Blogger Advocacy and Legislation Committee

Advocacy Discussion at ALSC Membership Meeting

The ALSC Advocacy and Legislation committee Co-Chairs, Africa Hands, and I, were ask to lead an activity at the ALSC Membership Meeting on Monday of the 2017 Annual Conference. Africa developed a list of six resources and topics for small groups to discuss during the meeting. This post is a recap of that discussion. You can see notes from the breakout discussions in the photos, as well as my brief introduction to each topic. Each discussion was facilitated by an ALSC Board Member (thank you!!!) using the guiding questions provided. Share your responses to guiding questions in the comments!  1)      Thunderclap Think of this as a campaign signal booster. Or a go fund me for social reach. In other words, you start a campaign and awesome people donate their social reach to support and boost your campaign. Example: https://www.thunderclap.it/projects/45168-banned-books-week Guiding questions: Have you participated in a Thunderclap campaign? What are…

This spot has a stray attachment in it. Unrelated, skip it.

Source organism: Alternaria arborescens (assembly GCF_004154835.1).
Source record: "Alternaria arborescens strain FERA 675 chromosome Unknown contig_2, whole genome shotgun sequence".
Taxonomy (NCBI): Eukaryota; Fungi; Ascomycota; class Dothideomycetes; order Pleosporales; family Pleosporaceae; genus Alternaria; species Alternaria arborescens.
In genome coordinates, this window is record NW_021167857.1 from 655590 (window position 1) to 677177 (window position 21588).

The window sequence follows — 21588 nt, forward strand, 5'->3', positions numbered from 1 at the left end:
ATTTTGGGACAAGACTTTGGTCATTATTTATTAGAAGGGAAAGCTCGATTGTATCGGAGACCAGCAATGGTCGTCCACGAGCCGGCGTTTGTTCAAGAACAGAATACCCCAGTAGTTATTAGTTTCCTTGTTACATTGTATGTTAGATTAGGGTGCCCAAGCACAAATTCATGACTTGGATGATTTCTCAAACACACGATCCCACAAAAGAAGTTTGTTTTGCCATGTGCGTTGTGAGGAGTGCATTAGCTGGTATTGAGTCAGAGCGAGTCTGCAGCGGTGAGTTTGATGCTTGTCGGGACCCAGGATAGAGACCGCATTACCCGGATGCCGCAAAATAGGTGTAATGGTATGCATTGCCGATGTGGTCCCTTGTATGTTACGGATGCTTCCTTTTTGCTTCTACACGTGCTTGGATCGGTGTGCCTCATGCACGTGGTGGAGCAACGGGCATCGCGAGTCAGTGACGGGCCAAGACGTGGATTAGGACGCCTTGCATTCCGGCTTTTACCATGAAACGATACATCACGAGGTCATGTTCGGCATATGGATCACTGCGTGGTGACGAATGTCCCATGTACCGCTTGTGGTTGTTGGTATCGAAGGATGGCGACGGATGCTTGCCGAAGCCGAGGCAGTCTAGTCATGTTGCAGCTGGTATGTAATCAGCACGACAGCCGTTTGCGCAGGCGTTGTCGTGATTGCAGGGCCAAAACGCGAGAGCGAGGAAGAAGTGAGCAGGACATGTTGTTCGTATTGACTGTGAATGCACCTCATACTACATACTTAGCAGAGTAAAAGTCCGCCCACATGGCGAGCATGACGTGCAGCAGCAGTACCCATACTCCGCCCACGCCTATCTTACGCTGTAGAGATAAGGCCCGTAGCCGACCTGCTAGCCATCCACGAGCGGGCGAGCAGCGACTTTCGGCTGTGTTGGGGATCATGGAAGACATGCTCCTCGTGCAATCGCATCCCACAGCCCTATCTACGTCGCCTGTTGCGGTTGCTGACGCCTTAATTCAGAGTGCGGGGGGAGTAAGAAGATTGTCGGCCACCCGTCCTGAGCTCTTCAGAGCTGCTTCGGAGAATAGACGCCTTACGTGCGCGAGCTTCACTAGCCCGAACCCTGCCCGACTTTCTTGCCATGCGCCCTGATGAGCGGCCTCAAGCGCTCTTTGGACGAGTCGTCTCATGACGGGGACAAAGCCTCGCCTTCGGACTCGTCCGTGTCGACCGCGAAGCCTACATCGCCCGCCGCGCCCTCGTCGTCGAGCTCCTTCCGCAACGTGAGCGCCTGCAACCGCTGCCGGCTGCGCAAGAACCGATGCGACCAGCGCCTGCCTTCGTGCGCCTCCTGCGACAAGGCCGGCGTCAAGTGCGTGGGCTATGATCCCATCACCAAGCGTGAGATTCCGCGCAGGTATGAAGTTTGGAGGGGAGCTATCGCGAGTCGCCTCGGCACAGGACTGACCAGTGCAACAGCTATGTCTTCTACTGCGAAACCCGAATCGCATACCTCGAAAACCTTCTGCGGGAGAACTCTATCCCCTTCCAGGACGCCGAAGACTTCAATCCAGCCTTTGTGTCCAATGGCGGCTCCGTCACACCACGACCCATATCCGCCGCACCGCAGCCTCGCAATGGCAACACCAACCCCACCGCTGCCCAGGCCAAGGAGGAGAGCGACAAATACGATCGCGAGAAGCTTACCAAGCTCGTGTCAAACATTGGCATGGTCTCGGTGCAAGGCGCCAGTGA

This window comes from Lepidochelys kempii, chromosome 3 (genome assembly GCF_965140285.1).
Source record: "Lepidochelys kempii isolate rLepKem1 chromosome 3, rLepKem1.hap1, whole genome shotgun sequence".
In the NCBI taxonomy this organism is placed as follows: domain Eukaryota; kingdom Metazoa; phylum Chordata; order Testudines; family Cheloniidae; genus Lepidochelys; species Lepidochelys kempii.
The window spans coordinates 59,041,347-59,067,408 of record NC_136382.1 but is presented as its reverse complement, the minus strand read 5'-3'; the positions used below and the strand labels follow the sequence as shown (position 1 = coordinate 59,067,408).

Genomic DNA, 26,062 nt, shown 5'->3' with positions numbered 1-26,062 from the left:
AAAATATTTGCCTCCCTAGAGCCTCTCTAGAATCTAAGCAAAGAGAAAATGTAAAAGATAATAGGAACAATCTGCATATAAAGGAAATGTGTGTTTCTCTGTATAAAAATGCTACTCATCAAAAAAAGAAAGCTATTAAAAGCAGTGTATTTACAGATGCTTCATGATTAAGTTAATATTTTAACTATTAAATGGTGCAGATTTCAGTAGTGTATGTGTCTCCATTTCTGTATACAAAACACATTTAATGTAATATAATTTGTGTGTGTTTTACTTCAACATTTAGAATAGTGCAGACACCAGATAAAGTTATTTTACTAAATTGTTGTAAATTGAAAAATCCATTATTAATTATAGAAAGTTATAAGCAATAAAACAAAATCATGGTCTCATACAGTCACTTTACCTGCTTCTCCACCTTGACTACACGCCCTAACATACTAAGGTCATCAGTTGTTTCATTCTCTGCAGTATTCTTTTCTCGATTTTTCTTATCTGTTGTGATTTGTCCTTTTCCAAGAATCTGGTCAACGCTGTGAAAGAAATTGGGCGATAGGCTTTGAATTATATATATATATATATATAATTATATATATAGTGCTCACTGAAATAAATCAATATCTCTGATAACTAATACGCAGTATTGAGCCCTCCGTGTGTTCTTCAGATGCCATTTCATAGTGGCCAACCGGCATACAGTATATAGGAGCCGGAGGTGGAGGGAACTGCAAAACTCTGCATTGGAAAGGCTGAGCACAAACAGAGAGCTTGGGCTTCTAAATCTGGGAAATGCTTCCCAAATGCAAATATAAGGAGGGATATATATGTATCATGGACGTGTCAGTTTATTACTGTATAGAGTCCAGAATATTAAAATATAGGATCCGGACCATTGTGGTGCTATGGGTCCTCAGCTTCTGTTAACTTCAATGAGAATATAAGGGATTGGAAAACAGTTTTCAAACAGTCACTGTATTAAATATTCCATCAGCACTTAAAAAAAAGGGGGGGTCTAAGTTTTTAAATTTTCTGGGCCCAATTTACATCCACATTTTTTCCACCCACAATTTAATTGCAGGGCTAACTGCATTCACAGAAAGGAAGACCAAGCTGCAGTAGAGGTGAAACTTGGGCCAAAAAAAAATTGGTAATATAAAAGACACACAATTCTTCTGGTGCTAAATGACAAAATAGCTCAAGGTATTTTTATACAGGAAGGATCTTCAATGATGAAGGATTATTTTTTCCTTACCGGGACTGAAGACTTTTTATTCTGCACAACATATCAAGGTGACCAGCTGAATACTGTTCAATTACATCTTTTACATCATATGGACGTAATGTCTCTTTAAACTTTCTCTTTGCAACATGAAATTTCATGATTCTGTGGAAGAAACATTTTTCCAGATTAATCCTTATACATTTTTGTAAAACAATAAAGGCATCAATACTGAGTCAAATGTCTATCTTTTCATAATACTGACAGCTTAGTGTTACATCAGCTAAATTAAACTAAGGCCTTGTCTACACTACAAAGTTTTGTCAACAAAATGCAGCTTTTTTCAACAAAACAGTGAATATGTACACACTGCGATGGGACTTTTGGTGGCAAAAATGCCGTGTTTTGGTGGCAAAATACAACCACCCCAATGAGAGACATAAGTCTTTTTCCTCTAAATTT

Blogger Advocacy and Legislation Committee

Meet Lori Rivas, Library Advocate

I met Lori Rivas at National Library Legislative Day (NLLD) 2017 and knew instantly that I wanted to share her story with the ALSC community. Lori is a library consultant with Southern California Library Cooperative (SCLC). She received the WHCLIST Award, which recognizes non-librarians for their advocacy work and supports their participation in NLLD. I hope librarians and non-librarians alike are inspired by Lori’s tireless efforts to support libraries in her community. Lori brought her son Eli (pictured here) along to NLLD. He told her, “all these librarians are so nice! It makes me think that maybe I should be a librarian, too.” Looks like we got another one! Please give an overview of your advocacy experience. For 20 years, I home-schooled my children, depending on public library resources and programming. In 2010, our city, Santa Clarita, CA, proposed contracting with a private company for the management of our public…